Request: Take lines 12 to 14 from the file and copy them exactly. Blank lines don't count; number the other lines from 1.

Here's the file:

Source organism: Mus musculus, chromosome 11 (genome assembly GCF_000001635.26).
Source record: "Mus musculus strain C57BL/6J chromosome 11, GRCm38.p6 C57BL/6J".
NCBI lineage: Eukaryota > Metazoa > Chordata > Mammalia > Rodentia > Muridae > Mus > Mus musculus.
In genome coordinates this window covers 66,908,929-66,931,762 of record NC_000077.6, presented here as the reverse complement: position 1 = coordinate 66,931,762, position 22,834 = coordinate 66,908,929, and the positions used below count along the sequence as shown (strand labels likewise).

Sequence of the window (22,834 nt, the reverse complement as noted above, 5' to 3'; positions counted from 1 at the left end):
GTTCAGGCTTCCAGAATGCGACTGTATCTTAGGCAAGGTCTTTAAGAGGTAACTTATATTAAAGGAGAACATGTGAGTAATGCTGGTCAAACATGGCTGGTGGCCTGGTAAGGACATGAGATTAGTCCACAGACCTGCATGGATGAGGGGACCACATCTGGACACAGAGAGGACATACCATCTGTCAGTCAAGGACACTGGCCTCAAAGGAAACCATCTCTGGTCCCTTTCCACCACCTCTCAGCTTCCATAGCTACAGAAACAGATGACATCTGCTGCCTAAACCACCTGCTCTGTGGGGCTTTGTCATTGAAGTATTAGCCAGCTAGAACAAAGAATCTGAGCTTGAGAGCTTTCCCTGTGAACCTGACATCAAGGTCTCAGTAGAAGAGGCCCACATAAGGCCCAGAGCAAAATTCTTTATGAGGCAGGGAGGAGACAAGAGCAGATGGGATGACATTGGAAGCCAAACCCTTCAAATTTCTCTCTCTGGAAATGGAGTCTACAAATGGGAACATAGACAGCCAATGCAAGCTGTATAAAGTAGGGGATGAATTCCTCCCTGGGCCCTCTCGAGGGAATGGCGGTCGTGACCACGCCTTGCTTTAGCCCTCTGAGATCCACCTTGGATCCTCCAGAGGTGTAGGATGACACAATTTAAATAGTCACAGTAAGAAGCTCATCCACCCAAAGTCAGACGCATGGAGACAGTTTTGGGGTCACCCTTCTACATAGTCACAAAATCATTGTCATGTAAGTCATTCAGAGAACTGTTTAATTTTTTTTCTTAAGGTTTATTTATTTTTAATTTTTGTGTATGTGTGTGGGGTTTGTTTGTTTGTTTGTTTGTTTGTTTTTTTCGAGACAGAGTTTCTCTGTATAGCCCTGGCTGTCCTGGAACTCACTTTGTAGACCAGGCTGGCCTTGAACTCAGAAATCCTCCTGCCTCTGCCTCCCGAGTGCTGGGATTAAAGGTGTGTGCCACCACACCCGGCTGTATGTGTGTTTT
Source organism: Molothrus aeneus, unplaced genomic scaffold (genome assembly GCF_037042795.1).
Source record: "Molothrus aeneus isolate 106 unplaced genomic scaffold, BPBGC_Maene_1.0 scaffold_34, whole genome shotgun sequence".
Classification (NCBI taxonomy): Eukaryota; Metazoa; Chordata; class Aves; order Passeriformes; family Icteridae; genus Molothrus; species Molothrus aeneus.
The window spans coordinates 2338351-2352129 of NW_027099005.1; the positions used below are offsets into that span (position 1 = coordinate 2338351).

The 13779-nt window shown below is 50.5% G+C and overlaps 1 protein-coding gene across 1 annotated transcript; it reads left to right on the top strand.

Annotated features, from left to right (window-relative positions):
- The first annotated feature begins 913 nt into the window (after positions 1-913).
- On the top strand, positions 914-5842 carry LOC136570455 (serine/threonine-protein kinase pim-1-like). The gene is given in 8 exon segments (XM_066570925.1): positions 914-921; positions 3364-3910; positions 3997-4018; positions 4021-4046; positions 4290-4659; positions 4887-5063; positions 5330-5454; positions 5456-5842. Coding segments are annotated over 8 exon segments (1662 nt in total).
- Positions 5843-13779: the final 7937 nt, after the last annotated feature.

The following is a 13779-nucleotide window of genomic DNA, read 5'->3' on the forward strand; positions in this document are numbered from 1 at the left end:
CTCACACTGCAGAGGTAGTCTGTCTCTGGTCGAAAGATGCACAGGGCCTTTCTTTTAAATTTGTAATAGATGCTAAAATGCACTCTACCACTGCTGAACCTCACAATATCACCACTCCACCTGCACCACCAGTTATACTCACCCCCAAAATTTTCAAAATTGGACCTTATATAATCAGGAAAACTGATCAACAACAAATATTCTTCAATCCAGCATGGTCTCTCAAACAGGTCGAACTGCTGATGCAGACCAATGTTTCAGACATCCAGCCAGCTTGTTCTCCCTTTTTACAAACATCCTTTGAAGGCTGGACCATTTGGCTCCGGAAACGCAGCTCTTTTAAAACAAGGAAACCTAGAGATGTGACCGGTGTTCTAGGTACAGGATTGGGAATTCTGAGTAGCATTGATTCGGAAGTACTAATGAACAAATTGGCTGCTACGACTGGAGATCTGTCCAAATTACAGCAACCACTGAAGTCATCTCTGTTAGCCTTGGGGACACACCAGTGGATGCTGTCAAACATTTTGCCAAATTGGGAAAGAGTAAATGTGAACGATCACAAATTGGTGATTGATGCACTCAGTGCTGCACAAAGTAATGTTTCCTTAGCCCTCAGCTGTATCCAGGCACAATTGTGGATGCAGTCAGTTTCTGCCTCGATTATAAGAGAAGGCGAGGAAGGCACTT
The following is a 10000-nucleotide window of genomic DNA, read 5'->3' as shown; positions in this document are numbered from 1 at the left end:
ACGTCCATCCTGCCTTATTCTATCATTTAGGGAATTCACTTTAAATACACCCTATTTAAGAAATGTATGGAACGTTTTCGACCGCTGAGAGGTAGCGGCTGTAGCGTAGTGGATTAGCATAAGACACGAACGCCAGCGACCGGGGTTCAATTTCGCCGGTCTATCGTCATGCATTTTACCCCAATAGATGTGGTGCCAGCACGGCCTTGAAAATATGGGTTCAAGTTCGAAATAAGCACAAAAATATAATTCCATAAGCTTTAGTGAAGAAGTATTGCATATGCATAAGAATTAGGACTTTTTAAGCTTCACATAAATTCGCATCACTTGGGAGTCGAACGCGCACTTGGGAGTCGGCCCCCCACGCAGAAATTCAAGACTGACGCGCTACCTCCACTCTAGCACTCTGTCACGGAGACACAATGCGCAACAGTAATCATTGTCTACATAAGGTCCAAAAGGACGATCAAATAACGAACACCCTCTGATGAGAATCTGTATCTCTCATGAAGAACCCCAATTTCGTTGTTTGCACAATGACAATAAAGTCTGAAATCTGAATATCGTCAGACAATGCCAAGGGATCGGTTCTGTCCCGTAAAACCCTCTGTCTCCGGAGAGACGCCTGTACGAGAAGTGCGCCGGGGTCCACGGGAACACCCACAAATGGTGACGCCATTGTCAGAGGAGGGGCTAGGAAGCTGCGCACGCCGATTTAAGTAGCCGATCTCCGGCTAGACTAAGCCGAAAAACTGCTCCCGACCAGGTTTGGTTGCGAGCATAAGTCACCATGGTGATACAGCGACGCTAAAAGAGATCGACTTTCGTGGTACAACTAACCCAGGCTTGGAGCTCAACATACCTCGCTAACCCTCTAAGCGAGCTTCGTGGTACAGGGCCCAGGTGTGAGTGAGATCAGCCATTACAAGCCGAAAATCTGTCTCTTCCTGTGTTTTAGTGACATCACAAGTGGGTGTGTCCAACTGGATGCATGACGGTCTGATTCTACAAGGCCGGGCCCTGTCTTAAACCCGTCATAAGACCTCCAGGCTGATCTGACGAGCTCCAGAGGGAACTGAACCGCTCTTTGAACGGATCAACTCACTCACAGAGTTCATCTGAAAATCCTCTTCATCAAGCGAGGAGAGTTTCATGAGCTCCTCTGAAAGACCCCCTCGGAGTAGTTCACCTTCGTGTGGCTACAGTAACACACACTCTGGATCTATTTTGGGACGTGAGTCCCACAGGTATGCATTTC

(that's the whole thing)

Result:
Annotated features, from left to right (window-relative positions):
- The first annotated feature begins 913 nt into the window (after positions 1-913).
- On the top strand, positions 914-5842 carry LOC136570455 (serine/threonine-protein kinase pim-1-like). The gene is given in 8 exon segments (XM_066570925.1): positions 914-921; positions 3364-3910; positions 3997-4018; positions 4021-4046; positions 4290-4659; positions 4887-5063; positions 5330-5454; positions 5456-5842. Coding segments are annotated over 8 exon segments (1662 nt in total).